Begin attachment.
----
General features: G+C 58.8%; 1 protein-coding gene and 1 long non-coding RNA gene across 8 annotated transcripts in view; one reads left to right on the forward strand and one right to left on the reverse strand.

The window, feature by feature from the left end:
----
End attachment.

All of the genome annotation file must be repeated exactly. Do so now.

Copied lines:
General features: G+C 58.8%; 1 protein-coding gene and 1 long non-coding RNA gene across 8 annotated transcripts in view; one reads left to right on the forward strand and one right to left on the reverse strand.

The window, feature by feature from the left end: